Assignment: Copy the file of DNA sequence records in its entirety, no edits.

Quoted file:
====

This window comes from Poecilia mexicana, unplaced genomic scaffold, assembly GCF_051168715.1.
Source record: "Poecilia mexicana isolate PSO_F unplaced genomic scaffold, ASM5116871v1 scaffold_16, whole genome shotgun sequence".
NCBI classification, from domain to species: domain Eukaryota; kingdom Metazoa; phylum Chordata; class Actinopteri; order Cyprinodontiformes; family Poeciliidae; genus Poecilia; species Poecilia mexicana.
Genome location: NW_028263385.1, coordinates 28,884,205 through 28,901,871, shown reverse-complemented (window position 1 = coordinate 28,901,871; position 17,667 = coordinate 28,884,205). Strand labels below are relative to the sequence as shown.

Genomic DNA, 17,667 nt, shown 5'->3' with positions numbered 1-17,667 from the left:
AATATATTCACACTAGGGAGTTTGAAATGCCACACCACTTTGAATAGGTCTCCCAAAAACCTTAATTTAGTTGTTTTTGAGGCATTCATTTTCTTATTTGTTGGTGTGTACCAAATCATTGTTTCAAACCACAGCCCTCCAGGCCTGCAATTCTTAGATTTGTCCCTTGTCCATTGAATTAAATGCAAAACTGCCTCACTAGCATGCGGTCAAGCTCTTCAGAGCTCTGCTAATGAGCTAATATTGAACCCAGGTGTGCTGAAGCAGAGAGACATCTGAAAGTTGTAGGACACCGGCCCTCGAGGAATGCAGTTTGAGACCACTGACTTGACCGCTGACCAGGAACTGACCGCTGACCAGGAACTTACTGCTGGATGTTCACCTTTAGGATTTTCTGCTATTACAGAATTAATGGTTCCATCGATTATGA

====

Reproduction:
This window comes from Poecilia mexicana, unplaced genomic scaffold, assembly GCF_051168715.1.
Source record: "Poecilia mexicana isolate PSO_F unplaced genomic scaffold, ASM5116871v1 scaffold_16, whole genome shotgun sequence".
NCBI classification, from domain to species: domain Eukaryota; kingdom Metazoa; phylum Chordata; class Actinopteri; order Cyprinodontiformes; family Poeciliidae; genus Poecilia; species Poecilia mexicana.
Genome location: NW_028263385.1, coordinates 28,884,205 through 28,901,871, shown reverse-complemented (window position 1 = coordinate 28,901,871; position 17,667 = coordinate 28,884,205). Strand labels below are relative to the sequence as shown.

Genomic DNA, 17,667 nt, shown 5'->3' with positions numbered 1-17,667 from the left:
AATATATTCACACTAGGGAGTTTGAAATGCCACACCACTTTGAATAGGTCTCCCAAAAACCTTAATTTAGTTGTTTTTGAGGCATTCATTTTCTTATTTGTTGGTGTGTACCAAATCATTGTTTCAAACCACAGCCCTCCAGGCCTGCAATTCTTAGATTTGTCCCTTGTCCATTGAATTAAATGCAAAACTGCCTCACTAGCATGCGGTCAAGCTCTTCAGAGCTCTGCTAATGAGCTAATATTGAACCCAGGTGTGCTGAAGCAGAGAGACATCTGAAAGTTGTAGGACACCGGCCCTCGAGGAATGCAGTTTGAGACCACTGACTTGACCGCTGACCAGGAACTGACCGCTGACCAGGAACTTACTGCTGGATGTTCACCTTTAGGATTTTCTGCTATTACAGAATTAATGGTTCCATCGATTATGA